based on the ``geometrical'' estimation of the coefficient $d_2^{3}$.
Central results for $m_s(M_\tau)$ extracted from the different moments
are shown, as well as the uncertainties for $m_s$. The latter are
composed from two parts. The first comes from variation of the last
accounted term in the PT expansion: it has been either doubled or
discarded. By ``others'' we mean all uncertainties (added in quadrature) of the input
parameters different from the ${\cal O}(\as^3)$ (or ${\cal O}(\as^4)$) terms in the
perturbative contribution. They include experimental errors in the moments as reported in
\cite{Abbiendi:2004xa}, $V_{us} = .2208 \pm 0.0034$ from \cite{Gamiz:2004ar},
$\alpha_s(M_{\tau}) = 0.334 \pm 0.022$ as well as uncertainties in the
parameters related to construction of the subtracted longitudinal
part. We have computed all these other uncertainties using numbers
from \cite{Gamiz:2004ar}. The last column shows a weighted average over the
different moments (as the individual error for a given moment we have
chosen the larger one).
}}
\label{tab2}
\newcommand{\m}{\hphantom{$$}}
\newcommand{\cc}[1]{\multicolumn{1}{c}{#1}}
\renewcommand{\tabcolsep}{2pc} % enlarge column spacing
%\begin{center}
\begin{tabular}{crrrr}
\hline
Parameter & Value & \quad(2,0)\quad & \quad(3,0)\quad & \quad(4,0)
\\
\\
\hline
$m_s({\cal O}(\as^3),\mbox{est.})$ & & 124. & 107. & 94.5
\\
\hline
${\cal O}(\as^3)$ & $\asthree$ & ${}^{5.4}_{6.2}$ & ${}^{6.6}_{8.1}$ & ${}^{7.2}_{9.3}$
\\
%\hline
$\xi$ & ${}^{1.5}_{1}$ & ${}^{3.3}_{0}$ & ${}^{6.2}_{0}$ & ${}^{8.3}_{0}$
\\
%\hline
$\alpha_s(M_{\tau})$ & $.334 \pm 0.022$ & ${}^{0.99}_{0.14}$ & ${}^{0.94}_{1.8}$ & ${}^{2.2}_{3.}$
\\
%\hline
others \cite{Abbiendi:2004xa,Gamiz:2004ar}& & ${}^{+22.6}_{26.}$ & ${}^{+17.6}_{19.7}$ & ${}^{+14.9}_{16.5}$
\\
%\hline
Total & & ${}^{+23.7}_{26.5}$ & ${}^{+20.4}_{20.8}$ & ${}^{+19.6}_{18.1}$
\\
\hline
$m_s({\cal O}(\as^3),\mbox{exact})$ & & 123. & 106. & 92.8
\\
\hline
${\cal O}(\as^3)$ & $\asthree$ & ${}^{6.3}_{7.4}$ & ${}^{7.5}_{9.6}$ & ${}^{8.}_{11.}$
\\
%\hline
$\xi$ & ${}^{1.5}_{1}$ & ${}^{3.6}_{0}$ & ${}^{6.7}_{0}$ & ${}^{8.8}_{0}$
\\
%\hline
$\alpha_s(M_{\tau})$ &$.334 \pm 0.022$ & ${}^{1.1}_{0.1}$ & ${}^{0.93}_{1.9}$ & ${}^{2.2}_{3.}$
\\
%\hline
others \cite{Abbiendi:2004xa,Gamiz:2004ar} & &${}^{+22.4}_{25.7}$ & ${}^{+17.4}_{19.5}$ & ${}^{+14.8}_{16.3}$
\\
%\hline
Total & & ${}^{+23.8}_{26.5}$ & ${}^{+21.}_{20.9}$ & ${}^{+20.6}_{18.3}$
\\
\hline
$m_s({\cal O}(\as^4),\mbox{PMS})$ & & 121. & 99.9 & 84.7
\\
\hline
${\cal O}(\as^4)$ & $\asfour$ & ${}^{2.2}_{2.3}$ & ${}^{5.1}_{6.}$ & ${}^{6.3}_{8.}$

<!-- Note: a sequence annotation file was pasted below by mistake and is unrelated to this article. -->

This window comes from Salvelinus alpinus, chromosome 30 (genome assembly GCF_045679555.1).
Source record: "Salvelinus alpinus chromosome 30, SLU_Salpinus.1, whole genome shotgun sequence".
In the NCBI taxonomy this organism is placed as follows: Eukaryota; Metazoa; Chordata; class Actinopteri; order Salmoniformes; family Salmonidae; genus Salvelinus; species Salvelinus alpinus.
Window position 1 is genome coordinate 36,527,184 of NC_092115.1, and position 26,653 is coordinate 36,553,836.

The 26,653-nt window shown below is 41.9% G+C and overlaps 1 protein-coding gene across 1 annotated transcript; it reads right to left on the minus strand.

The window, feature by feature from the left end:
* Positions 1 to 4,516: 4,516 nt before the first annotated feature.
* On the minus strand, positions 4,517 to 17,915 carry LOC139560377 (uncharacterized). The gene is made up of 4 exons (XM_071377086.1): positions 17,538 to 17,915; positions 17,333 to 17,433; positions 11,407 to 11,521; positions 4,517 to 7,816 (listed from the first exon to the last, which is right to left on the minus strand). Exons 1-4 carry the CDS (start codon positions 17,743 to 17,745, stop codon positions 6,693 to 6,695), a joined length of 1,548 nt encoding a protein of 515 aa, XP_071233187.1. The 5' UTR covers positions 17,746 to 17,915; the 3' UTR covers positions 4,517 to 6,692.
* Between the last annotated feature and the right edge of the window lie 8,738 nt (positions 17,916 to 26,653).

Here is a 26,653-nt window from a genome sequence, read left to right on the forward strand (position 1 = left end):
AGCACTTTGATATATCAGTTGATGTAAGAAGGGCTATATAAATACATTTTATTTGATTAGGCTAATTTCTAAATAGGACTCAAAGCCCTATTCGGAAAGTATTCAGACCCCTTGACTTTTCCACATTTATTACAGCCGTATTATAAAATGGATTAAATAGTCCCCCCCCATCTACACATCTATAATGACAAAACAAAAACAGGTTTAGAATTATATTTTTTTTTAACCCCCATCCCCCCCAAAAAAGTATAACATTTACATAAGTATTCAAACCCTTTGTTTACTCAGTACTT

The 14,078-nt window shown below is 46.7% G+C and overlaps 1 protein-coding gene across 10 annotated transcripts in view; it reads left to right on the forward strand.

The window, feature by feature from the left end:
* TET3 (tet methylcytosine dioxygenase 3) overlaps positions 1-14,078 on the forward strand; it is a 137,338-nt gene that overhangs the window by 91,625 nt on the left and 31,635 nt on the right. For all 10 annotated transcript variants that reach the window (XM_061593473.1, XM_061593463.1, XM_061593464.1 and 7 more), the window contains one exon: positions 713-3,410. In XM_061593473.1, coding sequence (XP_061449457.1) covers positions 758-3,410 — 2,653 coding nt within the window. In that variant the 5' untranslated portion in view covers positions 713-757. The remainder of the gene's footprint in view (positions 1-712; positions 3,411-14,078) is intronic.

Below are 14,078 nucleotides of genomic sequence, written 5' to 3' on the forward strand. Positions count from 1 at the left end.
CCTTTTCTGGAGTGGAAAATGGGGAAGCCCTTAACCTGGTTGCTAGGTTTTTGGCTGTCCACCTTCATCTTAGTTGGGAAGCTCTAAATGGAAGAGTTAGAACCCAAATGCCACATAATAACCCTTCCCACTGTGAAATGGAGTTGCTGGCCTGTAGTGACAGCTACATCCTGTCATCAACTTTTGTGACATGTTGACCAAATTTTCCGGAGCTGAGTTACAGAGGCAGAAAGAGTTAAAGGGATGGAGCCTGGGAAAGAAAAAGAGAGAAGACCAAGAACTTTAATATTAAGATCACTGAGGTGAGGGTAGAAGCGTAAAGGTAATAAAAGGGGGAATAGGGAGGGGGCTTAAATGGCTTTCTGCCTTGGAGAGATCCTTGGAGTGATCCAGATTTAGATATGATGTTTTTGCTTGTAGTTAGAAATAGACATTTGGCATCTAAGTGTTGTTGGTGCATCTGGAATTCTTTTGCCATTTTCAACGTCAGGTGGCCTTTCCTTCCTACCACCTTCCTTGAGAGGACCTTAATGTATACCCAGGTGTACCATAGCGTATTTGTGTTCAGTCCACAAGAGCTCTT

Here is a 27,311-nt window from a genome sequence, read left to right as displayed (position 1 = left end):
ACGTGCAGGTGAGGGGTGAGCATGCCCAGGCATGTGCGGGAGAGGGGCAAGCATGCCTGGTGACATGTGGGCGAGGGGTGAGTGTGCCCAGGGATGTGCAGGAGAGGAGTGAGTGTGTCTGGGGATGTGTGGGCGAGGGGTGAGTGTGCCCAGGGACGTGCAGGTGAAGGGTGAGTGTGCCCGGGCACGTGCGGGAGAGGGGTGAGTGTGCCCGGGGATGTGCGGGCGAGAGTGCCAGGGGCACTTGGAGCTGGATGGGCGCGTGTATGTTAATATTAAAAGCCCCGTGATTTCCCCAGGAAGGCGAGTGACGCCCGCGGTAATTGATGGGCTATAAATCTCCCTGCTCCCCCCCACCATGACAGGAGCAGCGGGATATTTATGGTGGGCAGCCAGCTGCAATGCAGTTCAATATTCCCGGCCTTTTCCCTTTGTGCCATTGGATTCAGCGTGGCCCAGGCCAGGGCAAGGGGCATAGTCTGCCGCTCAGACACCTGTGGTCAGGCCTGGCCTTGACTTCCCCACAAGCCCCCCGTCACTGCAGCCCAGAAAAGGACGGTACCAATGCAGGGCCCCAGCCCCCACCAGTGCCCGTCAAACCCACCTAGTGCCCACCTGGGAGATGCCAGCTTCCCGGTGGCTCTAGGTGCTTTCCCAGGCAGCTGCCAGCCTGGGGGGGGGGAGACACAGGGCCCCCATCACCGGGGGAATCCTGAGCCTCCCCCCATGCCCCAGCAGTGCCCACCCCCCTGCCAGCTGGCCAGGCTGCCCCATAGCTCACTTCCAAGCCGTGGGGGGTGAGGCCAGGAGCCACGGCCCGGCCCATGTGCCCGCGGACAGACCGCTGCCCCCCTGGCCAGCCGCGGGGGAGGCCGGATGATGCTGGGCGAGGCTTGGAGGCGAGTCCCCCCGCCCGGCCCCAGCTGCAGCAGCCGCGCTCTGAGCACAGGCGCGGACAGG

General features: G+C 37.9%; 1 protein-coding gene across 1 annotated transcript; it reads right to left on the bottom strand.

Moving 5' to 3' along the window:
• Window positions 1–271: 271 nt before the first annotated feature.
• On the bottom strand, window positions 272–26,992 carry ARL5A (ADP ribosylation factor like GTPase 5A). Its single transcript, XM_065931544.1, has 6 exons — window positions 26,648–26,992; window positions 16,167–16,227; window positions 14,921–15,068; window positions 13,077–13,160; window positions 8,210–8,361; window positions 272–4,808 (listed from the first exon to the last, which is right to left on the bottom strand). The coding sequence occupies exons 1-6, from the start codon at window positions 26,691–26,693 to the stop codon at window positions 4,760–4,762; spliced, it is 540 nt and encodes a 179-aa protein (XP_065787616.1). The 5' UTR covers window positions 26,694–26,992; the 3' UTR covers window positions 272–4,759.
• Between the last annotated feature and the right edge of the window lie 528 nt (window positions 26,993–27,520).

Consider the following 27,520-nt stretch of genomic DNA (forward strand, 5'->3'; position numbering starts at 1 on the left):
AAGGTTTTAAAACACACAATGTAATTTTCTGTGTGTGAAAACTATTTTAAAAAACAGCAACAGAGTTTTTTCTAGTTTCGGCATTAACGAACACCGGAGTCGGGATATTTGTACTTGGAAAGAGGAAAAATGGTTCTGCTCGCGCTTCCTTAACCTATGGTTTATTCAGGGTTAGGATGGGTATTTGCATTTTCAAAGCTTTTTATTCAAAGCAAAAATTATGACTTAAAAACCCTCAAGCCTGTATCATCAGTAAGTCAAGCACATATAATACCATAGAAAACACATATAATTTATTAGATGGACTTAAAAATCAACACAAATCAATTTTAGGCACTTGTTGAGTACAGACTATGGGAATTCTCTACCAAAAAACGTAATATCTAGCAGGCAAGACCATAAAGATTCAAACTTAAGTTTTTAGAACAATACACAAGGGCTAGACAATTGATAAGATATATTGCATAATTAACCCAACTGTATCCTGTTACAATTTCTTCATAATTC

\\
%\hline
$\xi$ & ${}^{1.5}_{1}$ & ${}^{2.}_{0}$ & ${}^{3.7}_{0}$ & ${}^{6.8}_{0}$
\\
%\hline
$\alpha_s(M_{\tau})$ & $.334 \pm 0.022$ & ${}^{4.}_{1.4}$ & ${}^{0.26}_{1.4}$ & ${}^{1.8}_{3.}$
\\
%\hline
others \cite{Abbiendi:2004xa,Gamiz:2004ar,Czarnecki:2004cw}& & ${}^{+22.}_{25.3}$ & ${}^{+16.7}_{18.7}$ & ${}^{+14.}_{15.5}$
\\
%\hline
Total & &${}^{+22.5}_{25.5}$ & ${}^{+18.1}_{19.4}$ & ${}^{+17.8}_{16.8}$
\\
\hline
\end{tabular}
%\end{center}
\end{table*}
\samepage
\nopagebreak
\nobreak
\begin{table*}[h!tb]
\caption{
The same as Table \ref{tab2} but with the contour
improvement done according to \cite{ChBK:tau:as4nf2}.
}\label{tab3}
\newcommand{\m}{\hphantom{$$}}
\newcommand{\cc}[1]{\multicolumn{1}{c}{#1}}
\renewcommand{\tabcolsep}{2pc} % enlarge column spacing
\renewcommand{\arraystretch}{1.2}
\begin{tabular}{crrrr}
\hline
Parameter & Value & \quad(2,0)\quad & \quad(3,0)\quad & \quad(4,0)
\\
\hline
$m_s({\cal O}(\as^3),\mbox{exact})$ & & 123. & 103. & 88.
\\
\hline
${\cal O}(\as^3)$ & $\asthree$ & ${}^{3.5}_{3.9}$ & ${}^{5.8}_{7.}$ & ${}^{6.8}_{8.9}$
\\
%\hline
$\xi$ & ${}^{1.5}_{1}$ & ${}^{1.4}_{20.}$ & ${}^{4.5}_{9.1}$ & ${}^{7.5}_{2.7}$
\\
%\hline
$\alpha_s(M_{\tau})$ & $.334 \pm 0.022$ & ${}^{3.8}_{1.4}$ & ${}^{0.44}_{1.2}$ & ${}^{1.5}_{2.8}$
\\
%\hline
others \cite{Abbiendi:2004xa,Gamiz:2004ar}& &${}^{+22.3}_{25.7}$ & ${}^{+17.}_{19.1}$ & ${}^{+14.3}_{15.8}$
\\
%\hline
Total & & ${}^{+23.}_{26.}$ & ${}^{+19.}_{20.}$ & ${}^{+18.6}_{17.3}$
\\
\hline
$m_s({\cal O}(\as^4),\mbox{PMS})$ & & 126. & 100. & 82.4
\\
%\hline
${\cal O}(\as^4)$ & $\asfour$ & ${}^{3.9}_{3.6}$ & ${}^{2.3}_{2.4}$ & ${}^{4.6}_{5.6}$
\\
%\hline
$\xi$ & ${}^{1.5}_{0}$ & ${}^{8.9}_{0}$ & ${}^{2.}_{0}$ & ${}^{4.3}_{0}$
\\
%\hline
$\alpha_s(M_{\tau})$ & $.334 \pm 0.022$ & ${}^{13.}_{5.4}$ & ${}^{4.2}_{0.65}$ & ${}^{0.24}_{2.1}$
\\
%\hline